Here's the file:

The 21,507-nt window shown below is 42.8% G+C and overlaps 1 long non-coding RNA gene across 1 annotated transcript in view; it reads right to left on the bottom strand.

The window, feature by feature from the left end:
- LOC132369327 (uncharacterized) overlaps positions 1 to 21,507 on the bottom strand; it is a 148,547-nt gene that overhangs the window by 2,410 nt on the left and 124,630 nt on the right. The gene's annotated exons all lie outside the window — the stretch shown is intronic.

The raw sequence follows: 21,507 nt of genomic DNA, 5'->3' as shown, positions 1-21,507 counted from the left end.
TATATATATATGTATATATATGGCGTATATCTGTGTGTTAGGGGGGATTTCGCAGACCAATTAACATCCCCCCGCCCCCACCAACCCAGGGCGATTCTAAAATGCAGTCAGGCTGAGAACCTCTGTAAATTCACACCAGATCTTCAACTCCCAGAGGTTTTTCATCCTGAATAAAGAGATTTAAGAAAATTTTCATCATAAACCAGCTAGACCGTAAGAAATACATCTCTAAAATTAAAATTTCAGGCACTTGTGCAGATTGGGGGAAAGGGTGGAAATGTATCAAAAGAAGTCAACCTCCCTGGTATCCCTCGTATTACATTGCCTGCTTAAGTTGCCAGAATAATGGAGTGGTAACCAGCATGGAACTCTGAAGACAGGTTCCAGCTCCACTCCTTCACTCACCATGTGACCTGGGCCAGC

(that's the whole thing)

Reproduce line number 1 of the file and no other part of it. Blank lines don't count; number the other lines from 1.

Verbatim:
The 21,507-nt window shown below is 42.8% G+C and overlaps 1 long non-coding RNA gene across 1 annotated transcript in view; it reads right to left on the bottom strand.